Sam is Co-Founder and CEO at Levels (levelshealth.com). Levels is the dashboard for your body’s metabolism, giving you personalized insights into how different foods affect your body and your health. He is also a founder at CarDash (cardash.com), a Y Combinator company that makes automotive repair and maintenance as convenient and transparent as possible.
His previous venture, Sightline Maps, provides an intuitive platform for 3D printing and visualizing topographical maps, marketed primarily towards the U.S. military. Sam graduated from Claremont McKenna with a BA in Economics. He is currently based in New York City.
Why Sam joined On Deck:
I was fortunate to have taken a year off work during the time I went to On Deck. I don’t think I had fully decided that I was going to do with Levels at the time. I had 16 or so active projects I was working on, any of which seemed like plausible companies to start or to join. When it came time to figure it out, I felt really good about my decision.
I didn’t go into On Deck looking for a co-founder or looking for an idea or anything particular. I used the experience mostly to understand what’s out there and meet some awesome people.
How Sam describes On Deck:
On Deck is sort of a pre-filtered group of people who are all interested in starting companies. They have a high bar for the people who get in. Almost every person I met at that first On Deck fellowship was a genuinely interesting person.
ODF is more than just meeting other like minded entrepreneurial people– everyone is sort of opting in to be in a stage in their life where they’re considering a major entrepreneurial leap. I think a lot of people seriously underestimate the amount of time that it takes. Starting a company is a really big ask, especially when you basically make no money in terms of cash for a long time. You’re betting everything on your idea. So you have to be a particular type of person, and that’s pretty hard to find.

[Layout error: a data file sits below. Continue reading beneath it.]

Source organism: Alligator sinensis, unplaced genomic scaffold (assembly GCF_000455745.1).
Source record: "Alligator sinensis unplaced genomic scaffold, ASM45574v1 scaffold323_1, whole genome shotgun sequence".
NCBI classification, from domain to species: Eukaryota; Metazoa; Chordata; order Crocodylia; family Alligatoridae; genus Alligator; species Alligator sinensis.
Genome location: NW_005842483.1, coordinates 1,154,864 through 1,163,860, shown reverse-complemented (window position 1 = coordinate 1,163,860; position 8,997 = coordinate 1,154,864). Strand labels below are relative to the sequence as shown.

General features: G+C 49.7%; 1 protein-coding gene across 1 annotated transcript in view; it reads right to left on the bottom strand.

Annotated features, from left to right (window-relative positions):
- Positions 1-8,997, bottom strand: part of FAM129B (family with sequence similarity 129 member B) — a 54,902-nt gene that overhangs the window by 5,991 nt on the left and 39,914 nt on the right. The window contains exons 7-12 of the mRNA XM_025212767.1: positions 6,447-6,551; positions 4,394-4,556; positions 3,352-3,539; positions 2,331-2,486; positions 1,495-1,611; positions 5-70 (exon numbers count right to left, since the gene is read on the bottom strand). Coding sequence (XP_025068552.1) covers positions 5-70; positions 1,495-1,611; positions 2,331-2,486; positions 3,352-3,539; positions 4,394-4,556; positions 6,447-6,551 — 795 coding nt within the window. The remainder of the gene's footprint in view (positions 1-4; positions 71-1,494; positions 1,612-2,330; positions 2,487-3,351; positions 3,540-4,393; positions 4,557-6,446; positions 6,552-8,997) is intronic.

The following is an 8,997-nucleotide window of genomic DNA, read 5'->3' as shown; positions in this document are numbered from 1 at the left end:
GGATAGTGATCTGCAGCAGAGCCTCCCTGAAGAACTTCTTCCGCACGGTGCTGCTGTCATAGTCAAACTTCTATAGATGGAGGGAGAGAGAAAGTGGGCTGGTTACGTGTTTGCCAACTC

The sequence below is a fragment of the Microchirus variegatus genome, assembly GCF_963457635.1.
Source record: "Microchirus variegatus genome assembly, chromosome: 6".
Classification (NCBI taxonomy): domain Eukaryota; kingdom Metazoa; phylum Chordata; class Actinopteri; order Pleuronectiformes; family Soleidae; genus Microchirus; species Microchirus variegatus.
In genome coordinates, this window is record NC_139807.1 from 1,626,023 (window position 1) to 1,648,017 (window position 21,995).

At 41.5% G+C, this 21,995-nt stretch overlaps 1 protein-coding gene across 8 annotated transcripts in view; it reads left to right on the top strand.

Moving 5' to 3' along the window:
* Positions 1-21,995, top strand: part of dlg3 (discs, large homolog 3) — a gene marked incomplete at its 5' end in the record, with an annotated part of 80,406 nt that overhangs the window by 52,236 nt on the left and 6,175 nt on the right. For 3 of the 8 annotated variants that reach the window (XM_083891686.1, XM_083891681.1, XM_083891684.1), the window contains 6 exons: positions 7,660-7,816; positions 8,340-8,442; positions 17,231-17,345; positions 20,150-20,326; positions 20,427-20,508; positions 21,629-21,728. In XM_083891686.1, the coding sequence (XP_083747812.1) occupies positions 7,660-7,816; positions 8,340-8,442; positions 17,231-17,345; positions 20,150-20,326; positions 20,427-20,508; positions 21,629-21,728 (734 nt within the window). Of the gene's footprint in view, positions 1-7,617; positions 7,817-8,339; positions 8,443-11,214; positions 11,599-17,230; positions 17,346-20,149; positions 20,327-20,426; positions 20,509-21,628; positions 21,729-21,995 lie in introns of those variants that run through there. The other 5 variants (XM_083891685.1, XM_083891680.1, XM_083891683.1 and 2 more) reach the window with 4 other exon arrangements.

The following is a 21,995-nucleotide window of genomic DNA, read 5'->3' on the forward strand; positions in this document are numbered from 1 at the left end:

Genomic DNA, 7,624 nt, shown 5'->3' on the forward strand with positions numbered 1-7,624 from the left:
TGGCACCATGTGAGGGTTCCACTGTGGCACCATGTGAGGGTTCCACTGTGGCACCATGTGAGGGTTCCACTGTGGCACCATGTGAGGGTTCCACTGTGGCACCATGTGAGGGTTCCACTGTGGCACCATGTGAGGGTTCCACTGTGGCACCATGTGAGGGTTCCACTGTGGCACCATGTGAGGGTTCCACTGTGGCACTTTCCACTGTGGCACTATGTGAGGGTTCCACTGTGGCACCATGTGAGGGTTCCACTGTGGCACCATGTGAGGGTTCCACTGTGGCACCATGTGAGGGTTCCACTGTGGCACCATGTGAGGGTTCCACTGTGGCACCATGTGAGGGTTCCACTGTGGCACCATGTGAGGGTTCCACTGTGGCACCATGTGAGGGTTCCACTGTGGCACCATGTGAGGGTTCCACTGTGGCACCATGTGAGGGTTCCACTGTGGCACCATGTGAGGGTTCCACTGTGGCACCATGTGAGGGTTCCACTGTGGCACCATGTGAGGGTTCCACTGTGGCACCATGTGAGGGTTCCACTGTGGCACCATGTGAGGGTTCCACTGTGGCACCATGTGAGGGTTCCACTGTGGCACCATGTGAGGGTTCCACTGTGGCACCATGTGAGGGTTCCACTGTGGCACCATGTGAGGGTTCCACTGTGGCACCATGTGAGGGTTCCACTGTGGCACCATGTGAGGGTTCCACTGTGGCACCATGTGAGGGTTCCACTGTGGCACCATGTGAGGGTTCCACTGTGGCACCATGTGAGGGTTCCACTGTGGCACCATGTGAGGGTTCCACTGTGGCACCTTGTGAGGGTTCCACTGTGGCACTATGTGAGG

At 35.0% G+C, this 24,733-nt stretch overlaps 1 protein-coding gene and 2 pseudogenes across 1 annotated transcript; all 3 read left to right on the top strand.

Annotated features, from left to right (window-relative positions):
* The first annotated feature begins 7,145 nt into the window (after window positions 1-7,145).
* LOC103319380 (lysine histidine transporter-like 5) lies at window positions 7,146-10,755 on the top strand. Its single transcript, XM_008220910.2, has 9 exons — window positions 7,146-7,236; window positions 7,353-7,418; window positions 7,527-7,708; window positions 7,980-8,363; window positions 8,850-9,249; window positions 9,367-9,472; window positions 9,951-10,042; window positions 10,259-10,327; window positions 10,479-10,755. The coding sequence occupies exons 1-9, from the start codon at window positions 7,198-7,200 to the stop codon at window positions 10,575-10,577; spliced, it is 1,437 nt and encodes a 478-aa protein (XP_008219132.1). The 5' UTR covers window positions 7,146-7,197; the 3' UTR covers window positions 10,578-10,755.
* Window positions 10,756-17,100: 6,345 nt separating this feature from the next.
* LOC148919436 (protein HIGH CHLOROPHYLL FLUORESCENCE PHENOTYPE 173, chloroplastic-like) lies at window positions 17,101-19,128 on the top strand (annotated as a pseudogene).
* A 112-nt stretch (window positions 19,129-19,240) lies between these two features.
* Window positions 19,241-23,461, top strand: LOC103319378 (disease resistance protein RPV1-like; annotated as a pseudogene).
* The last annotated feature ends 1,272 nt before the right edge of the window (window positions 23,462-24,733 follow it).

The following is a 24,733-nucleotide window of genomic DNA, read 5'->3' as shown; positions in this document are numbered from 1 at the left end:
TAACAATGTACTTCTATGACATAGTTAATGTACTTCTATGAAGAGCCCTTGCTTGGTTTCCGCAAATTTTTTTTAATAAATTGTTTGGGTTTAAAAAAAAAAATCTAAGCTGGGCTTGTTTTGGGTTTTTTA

On Deck exposes you to a group of people with a lot of highly valuable skill sets that far exceed any single role they can be placed in.
His favorite part of the ODF experience:
I go to a lot of conferences where there are speakers whose books I've already read, and I just have to listen to them summarize their book for an hour. I tend not to get very much value from events like that. The primary reason I go to these conferences is to meet the other people who share a common interest.
I was very impressed with the On Deck format, which is something akin to an unconference. It's very focused on the people who are present, which is something that I really like.
On Deck has a lot of breakouts on interesting topics. They’ll also force you to host breakouts and get out of your comfort zone. I hosted a breakout on how to find a good CTO.
What Sam walked away with:
Coincidentally, I met one of our Levels co-founders, Andrew Conner, at OnDeck. He’s now our Head of Engineering. He was one of the other people in the cohort with a technical background. I remember we randomly ran into each other in a hallway and started chatting. The banter rapidly turned into deeper conversation about philosophy and world policy. We spent three hours just talking about some really interesting topics in that hallway.
I liked Andrew off the bat. I could tell he was similarly minded, low ego, and very interested in solving problems rather than pushing some sort of dogma. We stayed in touch after On Deck and when we reconnected a few months later, I told him about Levels and said I wanted him to join.
Advice for incoming fellows:
When I look at all of the good things that have happened to me, almost all of them have happened because of people I knew, and almost never directly because of something I actually did. This was a weird realization I had during my year off. I spent a lot of time thinking about the things I like and how I can optimize for them. So, by just putting yourself in an environment with a lot of other interesting people, good things tend to happen.